Tuesday evening kicked off FIT’s first event of 2013 from the Cosmetic and Fragrance Marketing and Management Master’s in Professional Studies Alumni Association titled: Brands As Media Companies. Presented by L2 Digital Think Tank’s Scott Galloway and Maureen Mullen, the event was held at the House of Bumble, and sponsored by The Estée Lauder Cos., and shared with dozens of brand employees (from Estée Lauder, Procter & Gamble and Unilever, to name a few) insights on today’s digital realm. Here, some of the most exciting data. (Photo Caption, from left: Frank Fronzo, The Estée Lauder Companies; Teril Turner, Bergdorf Goodman; Scott Galloway, Founder, L2 Digital Think Tank; Maureen Mullen, Research and Advisory Lead, L2 Digital Think Tank; Peter Lichtenthal, Global President Bumble and bumble and Smashbox; Carly Guerra, The Estée Lauder Companies; Alex Fritsch Gil, The Estée Lauder Companies; Mark Polson, Vice President Creativity and Innovation, The Estée Lauder Companies.)
How Non-Ecommerce Behavior Affects You
The number of people who skip test-driving a car at the dealership has doubled since 2007 because purchases no longer happen at the dealership. Consumers effectively purchase them online, not literally, but go to sites, check brands, see user-generated comments, research blogs and ultimately find out what the dealership paid for the car. Then consumers go into the dealership and tell them what they want. Dealerships are warehouses for cars.
Rethink Retail Partnerships
Macy’s, Nordstrom and Sephora, in L2’s view, are potentially playing a less important role moving forward as it relates to brands and their manufacturers who do the best job of garnering influence and getting people to decide what they want before they walk into the store. Estée Lauder said they registered a greater conversion to purchase when people began interacting with an iPad at the Macy’s counter than with a sales associate. One of the biggest issues facing beauty brands over the next few years: Have they unwittingly entered into a suicide pact with retailers in structural decline. Have you attached your cart to an increasingly lame horse?
– Talking about digital is the equivalent of skinny jeans: it makes you look younger.
– The way CEO’s talk about digital you’d think they were spending 2/3 of their budget on digital, but they’re not, it’s more like 6-, 8-, 12 percent.
– The majority of young wealthy people (under 30 earning $50,000) consume more than 50 percent of content through digital, either the phone, iPad or PC.
People are obsessed with China right now, but L2 believes in terms of short-term investment that the best ROI in e-commerce is in Europe. The best thing about recessions? They always end. And when consumers come out of a recession they spend differently. They reshape the way they spend. When 2/3 of your competition isn’t even selling online in an economy that is bigger than the U.S. L2 thinks that is a big opportunity. Go to the asset class that is underinvested and that’s where you’ll get you highest return on investment.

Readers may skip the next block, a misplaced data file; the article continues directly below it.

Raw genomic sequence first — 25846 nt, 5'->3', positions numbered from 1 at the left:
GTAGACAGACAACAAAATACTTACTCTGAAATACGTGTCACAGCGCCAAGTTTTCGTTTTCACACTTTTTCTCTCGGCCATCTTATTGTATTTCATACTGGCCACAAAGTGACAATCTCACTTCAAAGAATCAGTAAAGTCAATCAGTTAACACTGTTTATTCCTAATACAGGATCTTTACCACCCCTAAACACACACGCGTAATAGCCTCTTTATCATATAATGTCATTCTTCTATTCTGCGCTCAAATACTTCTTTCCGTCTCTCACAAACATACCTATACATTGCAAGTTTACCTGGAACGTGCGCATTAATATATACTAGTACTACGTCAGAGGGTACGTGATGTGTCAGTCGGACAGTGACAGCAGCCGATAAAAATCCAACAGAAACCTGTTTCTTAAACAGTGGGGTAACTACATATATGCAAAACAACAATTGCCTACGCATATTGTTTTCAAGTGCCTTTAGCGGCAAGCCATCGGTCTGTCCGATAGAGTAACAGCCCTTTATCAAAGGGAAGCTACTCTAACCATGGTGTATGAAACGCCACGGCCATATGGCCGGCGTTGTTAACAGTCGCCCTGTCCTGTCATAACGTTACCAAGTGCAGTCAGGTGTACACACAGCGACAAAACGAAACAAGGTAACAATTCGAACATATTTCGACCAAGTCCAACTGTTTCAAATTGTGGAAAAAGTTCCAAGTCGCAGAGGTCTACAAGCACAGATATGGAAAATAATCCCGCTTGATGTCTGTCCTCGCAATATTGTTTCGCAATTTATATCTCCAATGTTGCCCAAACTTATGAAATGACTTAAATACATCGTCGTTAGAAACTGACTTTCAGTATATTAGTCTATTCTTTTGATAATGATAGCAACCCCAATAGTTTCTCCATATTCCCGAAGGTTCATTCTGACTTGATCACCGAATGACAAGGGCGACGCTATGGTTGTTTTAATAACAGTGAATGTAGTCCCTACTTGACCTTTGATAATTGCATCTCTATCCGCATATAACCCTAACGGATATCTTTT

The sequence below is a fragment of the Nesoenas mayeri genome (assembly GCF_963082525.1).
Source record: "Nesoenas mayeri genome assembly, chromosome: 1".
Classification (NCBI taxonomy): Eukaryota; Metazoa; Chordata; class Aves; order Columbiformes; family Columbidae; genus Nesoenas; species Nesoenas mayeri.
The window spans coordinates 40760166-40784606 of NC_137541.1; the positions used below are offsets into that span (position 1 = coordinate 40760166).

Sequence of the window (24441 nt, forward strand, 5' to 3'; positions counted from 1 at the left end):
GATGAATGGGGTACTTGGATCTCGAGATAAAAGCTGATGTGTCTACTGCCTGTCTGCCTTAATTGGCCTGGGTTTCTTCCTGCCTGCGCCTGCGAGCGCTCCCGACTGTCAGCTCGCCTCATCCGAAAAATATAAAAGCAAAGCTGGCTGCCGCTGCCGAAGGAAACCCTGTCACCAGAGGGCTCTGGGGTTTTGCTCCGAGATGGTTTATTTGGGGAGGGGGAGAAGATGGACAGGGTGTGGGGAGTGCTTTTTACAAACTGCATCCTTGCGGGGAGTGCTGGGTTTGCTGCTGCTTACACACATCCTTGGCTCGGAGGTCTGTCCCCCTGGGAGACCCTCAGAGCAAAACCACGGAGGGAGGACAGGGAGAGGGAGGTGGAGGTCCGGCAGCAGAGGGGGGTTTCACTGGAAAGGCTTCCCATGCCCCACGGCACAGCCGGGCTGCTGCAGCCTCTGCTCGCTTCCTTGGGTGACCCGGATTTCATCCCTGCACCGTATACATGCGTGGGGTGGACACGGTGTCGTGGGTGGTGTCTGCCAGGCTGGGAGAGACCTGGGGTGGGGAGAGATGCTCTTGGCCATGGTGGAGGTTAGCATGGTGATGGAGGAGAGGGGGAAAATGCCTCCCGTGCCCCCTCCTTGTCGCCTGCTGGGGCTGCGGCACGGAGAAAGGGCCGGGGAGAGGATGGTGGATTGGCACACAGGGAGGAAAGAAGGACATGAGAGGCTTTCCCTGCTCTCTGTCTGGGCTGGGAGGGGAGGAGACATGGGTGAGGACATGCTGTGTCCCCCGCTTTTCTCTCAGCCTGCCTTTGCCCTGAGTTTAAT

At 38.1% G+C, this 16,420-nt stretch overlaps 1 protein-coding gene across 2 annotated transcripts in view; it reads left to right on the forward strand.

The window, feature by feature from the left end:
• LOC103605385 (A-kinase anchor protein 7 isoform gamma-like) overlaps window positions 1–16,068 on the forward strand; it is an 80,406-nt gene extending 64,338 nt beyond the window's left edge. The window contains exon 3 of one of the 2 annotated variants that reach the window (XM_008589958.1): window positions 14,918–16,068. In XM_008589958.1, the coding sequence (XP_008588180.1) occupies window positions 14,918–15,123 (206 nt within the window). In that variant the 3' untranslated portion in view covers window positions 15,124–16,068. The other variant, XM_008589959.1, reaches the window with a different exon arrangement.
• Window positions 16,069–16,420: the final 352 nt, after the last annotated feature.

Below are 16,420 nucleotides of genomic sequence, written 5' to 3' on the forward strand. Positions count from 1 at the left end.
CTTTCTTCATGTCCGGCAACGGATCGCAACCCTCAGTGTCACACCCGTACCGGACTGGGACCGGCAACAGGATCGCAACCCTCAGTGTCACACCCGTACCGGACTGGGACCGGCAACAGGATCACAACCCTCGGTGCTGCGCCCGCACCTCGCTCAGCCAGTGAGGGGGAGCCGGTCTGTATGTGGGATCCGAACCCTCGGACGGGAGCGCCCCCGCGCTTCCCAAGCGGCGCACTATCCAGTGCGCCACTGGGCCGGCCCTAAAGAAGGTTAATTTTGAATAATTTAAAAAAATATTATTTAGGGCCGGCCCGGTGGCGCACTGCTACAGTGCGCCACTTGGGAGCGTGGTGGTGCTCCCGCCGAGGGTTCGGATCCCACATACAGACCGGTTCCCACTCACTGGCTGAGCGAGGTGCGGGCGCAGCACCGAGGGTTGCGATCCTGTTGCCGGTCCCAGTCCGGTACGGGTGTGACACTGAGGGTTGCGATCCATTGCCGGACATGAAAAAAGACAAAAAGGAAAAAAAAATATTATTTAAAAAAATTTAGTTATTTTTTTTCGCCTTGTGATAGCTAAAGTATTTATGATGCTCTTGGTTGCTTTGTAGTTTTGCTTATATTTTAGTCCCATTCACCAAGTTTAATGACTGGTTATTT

Brands are Bifurcating into one of two stories:
A company that made early speculative investments in online put smart and talented people in charge of digital. It’s always scary when you walk into a room and the youngest person is in charge of digital. Take Coach. They took the head of North American Retail, who was running a multi-billion dollar business, and put that person in charge of digital. That sends a signal to the organization that that guy can get things done. He doesn’t need an approval process, he doesn’t need to check with legal or live in fear that someone will say to him that he’s doing something online that’s “off brand.” The great prestige brands are hiring people out of the best companies. They finally gave up on the archaic notion that you have to be from luxury to get it.
The other type of brand, L2 said, is the one who knew they needed to so something in digital. The people they hired are O.K., they spend a lot of money, but didn’t get much return. They start feeling burned. They say they want to see the return and then they’ll spend. It’s a downward spiral.
Social Platforms Gaining, Declining in Importance
Facebook is still a place you need to be but the percentage of traffic it is sourcing to your site has decreased, from 89 percent to now 71 percent. Facebook will not revolutionize business. It’s probably going to be a very important part of your marketing budget, but it will not change or reshape business. YouTube has doubled in terms of traffic to your sites. Video is an important word. If you can get someone to watch a 2-minute video on your product, 40 percent of those people end up in a store looking for your products. That’s what you call rich traffic. Twitter has fallen off the map in terms of relevance in beauty as an upstream source of traffic. Pinterest is the “It” girl, and Vine and Instagram are growing. These applications bring the aspirational value of user generated content in line with where a lot of brands feel they need to be in terms of the content they associate their brands with.